Setting Video Game Limits Without Arguing and
Teaching Financial Management Skills Along the Way!
Grant and Tyler once argued so fiercely over a video game, I made them sit and play it together for 3 days straight. And while this was effective, I had to supervise. Something else had to be done!
Helping children learn how to do everything with "temperance" is tricky. Curbing video game play, especially when it is time to go back to school, can be a frustrating and aggravating situation that can disrupt any household. With a little creativity, you can take care of limiting video game time while teaching additional skills such as budgeting and time management.
This technique, based on the Discipline Plan I used in my classroom, worked very well with our two video game enthusiasts. First of all, know this: technology is a part of everyday living and there are some very tangible rewards that come from playing video games. The Wii has been used in nursing homes all over the country to encourage the elderly to engage in physical activity and has even been found to help prevent falls.
However, the challenge is in teaching children how to balance video gaming with other responsibilities. Left unchecked, it can become an addiction, and can interfere with educational goals. It is important to teach children limits on video gaming, just like every other aspect of life.
The BASS Bucks System
During the school year, video gaming were only allowed from 6 PM Friday until 3 PM Sunday. Grant and Tyler both earned this time by taking care of chores and responsibilities during the week. Each Bass Buck was worth 15 minutes of video game time. They earned these bucks by reporting to school on time, bringing homework reports home for signatures, demonstrating good behavior, watching educational programs on television, all habits required for life-long learning success. We also rewarded Bass Bucks for household chores because these habits are all needed for life-long learning success. We did not reward good grades as it is more important to teach learning for the sake of self improvement, not financial gain.
They could then redeem their Bass Bucks on the weekends for video game time. They could play for a maximum of 2 hours at a time and if they both wanted to play, both had to pay. No sharing or transferring of Bass Bucks was allowed.
HOW TO DISCOURAGE WEEKDAY TIME AS AGE INCREASES
Teach children the value of patience when it comes to financial management: When Grant and Tyler tried to purchase weekday time, we agreed, but always imposed a ridiculous, weekday, non-sale price that forced them to consider the value of their hard-earned dollars. I never recall either one ever accepting a higher price during the weekday when the weekend would be so much cheaper and Bass Bucks were hard to come by.
ENCOURAGE OUTSIDE PLAY
Limit video gaming to 2 hours per day during vacations and summer break. Bass Bucks were used throughout the year. Grant and Tyler were responsible for keeping track of this time by setting the kitchen timer.
Here is a step-by-step plan to help you get started:
hOW IT WORKS:
1)Start YOUNG.I hear many young parents proclaim difficulty in telling their young child(ren) "no" because they do not like the fallout that often follows. Well, get tough, parents. This sets a dangerous precedent that will interfere with adhering to guidelines later in life. Imposing video game limits encourages the development of a valuable life skill all children must learn: how to monitor their own behavior and properly compartmentalize their time (time management).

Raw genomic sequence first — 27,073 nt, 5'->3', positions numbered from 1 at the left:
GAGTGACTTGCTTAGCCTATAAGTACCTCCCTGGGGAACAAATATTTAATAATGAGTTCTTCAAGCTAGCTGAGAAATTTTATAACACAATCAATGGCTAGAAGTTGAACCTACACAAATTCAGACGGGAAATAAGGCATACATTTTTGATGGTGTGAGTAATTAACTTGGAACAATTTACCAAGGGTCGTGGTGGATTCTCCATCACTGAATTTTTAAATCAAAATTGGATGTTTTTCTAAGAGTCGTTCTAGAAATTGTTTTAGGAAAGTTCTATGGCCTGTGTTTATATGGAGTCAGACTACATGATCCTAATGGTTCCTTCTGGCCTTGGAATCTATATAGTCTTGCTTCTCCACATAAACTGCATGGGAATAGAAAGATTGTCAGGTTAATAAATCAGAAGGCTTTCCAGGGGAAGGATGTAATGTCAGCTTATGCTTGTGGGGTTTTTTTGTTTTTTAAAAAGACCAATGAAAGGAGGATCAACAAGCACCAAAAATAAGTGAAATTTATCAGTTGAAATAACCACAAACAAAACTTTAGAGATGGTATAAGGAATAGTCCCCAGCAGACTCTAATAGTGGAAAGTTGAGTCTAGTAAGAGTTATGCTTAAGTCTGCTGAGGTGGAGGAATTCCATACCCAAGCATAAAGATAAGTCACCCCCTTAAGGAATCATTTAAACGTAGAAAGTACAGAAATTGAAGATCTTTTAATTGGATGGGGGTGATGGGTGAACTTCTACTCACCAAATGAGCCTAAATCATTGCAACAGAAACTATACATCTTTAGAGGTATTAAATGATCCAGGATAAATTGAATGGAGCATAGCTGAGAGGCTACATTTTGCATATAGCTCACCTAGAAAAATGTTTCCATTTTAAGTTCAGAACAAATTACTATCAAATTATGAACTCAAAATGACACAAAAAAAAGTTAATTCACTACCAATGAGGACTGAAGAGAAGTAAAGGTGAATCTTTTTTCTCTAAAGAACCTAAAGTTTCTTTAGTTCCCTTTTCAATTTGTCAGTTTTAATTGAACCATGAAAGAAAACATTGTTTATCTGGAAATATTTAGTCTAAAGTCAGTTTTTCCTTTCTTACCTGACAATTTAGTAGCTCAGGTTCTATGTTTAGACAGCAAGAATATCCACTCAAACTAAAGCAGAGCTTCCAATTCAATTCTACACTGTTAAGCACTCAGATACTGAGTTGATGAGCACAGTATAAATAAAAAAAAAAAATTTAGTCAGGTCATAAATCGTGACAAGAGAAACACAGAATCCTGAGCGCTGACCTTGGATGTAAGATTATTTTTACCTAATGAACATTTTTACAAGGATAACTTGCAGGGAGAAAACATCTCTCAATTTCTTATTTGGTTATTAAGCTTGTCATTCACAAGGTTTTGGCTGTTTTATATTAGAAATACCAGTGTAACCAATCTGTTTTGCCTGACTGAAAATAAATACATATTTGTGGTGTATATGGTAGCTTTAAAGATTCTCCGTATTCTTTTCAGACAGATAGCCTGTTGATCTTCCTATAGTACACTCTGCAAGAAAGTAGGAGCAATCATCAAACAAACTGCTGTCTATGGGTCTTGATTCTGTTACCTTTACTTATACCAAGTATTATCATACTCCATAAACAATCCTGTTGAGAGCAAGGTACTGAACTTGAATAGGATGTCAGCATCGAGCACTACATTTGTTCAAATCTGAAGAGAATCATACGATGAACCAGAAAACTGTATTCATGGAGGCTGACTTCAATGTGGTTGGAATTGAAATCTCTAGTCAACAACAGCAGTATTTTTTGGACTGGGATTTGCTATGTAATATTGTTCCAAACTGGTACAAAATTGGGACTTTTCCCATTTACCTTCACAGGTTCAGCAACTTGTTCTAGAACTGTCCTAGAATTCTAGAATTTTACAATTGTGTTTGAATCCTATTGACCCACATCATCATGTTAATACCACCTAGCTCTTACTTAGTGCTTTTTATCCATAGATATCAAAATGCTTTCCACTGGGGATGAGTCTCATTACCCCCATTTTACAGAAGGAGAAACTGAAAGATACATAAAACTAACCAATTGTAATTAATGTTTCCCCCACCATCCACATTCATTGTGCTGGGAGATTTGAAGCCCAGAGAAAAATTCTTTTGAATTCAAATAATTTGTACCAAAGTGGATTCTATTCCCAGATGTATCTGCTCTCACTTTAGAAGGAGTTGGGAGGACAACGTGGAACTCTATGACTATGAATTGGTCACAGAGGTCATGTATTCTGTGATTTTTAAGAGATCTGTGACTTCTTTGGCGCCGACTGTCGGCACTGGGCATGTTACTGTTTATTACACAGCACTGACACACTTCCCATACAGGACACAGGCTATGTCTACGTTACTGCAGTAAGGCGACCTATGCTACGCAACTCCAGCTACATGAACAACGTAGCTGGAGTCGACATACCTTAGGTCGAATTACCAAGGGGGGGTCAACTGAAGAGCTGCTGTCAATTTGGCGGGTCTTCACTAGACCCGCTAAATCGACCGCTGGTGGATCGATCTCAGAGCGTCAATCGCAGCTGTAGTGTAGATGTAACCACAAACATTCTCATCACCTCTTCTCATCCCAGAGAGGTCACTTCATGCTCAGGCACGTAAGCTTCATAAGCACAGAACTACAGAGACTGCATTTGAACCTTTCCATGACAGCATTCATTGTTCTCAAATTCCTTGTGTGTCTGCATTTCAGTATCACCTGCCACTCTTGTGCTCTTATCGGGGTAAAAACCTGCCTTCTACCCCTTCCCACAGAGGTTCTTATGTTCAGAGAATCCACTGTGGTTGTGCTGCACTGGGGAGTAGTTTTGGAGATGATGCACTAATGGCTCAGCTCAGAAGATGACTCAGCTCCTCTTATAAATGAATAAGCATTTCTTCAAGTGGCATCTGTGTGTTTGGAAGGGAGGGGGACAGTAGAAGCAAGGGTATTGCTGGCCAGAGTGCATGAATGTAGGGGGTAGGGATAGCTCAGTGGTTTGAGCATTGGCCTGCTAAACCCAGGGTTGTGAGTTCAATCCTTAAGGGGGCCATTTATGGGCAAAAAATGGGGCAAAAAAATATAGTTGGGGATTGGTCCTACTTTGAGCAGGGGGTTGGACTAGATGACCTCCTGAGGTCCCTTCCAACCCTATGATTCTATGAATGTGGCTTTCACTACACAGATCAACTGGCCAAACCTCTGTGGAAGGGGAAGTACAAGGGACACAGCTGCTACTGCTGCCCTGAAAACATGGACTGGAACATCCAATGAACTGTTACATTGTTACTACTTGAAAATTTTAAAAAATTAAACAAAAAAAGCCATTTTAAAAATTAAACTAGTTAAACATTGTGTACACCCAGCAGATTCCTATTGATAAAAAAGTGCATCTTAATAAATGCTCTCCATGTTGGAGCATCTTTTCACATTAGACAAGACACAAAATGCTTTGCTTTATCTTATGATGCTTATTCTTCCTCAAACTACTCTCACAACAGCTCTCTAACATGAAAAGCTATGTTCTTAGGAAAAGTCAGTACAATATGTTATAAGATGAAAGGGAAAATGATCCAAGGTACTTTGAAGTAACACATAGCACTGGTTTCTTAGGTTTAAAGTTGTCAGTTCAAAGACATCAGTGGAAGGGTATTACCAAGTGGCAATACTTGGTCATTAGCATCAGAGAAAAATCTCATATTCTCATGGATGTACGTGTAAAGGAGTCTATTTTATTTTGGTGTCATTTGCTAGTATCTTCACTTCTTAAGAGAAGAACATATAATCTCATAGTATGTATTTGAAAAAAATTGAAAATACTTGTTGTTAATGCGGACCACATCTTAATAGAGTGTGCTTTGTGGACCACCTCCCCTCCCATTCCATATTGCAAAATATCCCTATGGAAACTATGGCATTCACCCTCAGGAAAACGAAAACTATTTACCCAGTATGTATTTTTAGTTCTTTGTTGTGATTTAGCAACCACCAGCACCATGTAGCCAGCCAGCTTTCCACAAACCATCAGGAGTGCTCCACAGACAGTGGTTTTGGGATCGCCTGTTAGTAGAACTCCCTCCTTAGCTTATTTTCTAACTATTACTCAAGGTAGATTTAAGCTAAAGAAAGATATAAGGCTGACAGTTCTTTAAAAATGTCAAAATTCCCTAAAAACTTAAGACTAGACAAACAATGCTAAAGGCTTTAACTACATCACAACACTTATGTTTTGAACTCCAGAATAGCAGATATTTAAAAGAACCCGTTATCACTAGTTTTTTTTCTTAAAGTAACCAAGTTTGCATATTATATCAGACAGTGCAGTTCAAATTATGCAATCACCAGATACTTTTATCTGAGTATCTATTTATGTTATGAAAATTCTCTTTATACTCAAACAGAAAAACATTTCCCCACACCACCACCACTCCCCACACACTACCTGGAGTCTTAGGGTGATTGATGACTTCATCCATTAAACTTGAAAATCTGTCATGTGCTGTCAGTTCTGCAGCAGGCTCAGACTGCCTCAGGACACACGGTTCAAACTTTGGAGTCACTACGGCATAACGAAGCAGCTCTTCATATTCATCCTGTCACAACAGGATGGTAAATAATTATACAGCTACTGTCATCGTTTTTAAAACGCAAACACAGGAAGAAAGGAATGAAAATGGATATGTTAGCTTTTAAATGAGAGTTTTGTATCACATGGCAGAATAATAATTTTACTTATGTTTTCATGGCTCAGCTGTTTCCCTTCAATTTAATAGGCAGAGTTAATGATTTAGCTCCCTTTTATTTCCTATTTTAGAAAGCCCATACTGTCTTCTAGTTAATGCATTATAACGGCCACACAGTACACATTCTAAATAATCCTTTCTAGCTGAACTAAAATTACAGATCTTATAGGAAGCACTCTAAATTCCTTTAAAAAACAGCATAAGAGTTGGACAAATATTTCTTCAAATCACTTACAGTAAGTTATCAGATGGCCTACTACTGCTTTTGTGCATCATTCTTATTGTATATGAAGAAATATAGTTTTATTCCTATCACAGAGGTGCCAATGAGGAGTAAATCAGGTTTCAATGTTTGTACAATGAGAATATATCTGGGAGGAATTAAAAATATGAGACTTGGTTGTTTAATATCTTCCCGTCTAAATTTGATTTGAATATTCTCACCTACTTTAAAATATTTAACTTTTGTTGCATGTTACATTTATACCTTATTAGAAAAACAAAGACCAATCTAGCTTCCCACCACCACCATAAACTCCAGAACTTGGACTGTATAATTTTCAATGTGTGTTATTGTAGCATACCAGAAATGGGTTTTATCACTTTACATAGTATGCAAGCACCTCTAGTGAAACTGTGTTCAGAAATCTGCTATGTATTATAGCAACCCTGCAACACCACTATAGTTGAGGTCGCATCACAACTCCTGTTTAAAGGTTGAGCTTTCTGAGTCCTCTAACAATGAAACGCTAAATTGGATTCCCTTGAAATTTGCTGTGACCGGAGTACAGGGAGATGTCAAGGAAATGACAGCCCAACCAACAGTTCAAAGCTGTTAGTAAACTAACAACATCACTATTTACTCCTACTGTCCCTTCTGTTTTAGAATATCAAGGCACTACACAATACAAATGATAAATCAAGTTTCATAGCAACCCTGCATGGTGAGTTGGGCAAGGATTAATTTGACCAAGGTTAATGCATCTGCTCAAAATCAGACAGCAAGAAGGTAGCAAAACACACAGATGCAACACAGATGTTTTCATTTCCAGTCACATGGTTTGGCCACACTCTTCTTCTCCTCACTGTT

2) Develop a "valuable" currency for use in your home. If you create your bucks on the computer, you can use your own child(ren)'s faces on the "money" which always encourages cooperation and excitement!
3) Set a TOTAL WEEKLY PLAYING TIME and expect your child(ren) to work for them. Video gaming is a privilege, not a right.
4) Plan the value of "Desirable Activities".
For example, washing dishes without prompting may be worth 1 Bass Buck.
Completing homework all week and giving it to a parent to check may be worth 5 Bass Bucks.
5) Develop a regular price for video game time during the week and a sales price for the weekends. Remember -- teach patience can equate to better spending habits.
6) Explain the process carefully to your child(ren) and encourage participation in the development of activity guidelines and pricing (with your guidance and input).
7) Implement the plan (set a timer for video game time when purchased), evaluate periodically, and readjust as necessary. YOU know your children best. Execute your plan with enthusiasm and your children will follow.
You must be patient with yourself. Implementing any new procedure takes time. If it doesn't work as planned the first time, just re-evaluate and revise. Educators understand the importance of formative assessment. This means that you continue to evaluate and revise your plan as necessary. This is a practice, not unlike medical professionals. Nothing is set in stone. When working with children, it is a "day at a time" process.
Please note: Attempting to start a new practice is going to cause nothing short of mutiny if it is not properly timed and implemented. If you have allowed your child to play more video games than you would have liked, start planting the seed that a change will come soon. Set a target date or coincide with the current school term break.
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Marsha Kay Bass, ABD
"It is easier to raise strong children than repair broken men. ~Frederick Douglass
Consider counseling that is private and discreet, held online so you can relax in the comfort of your own home: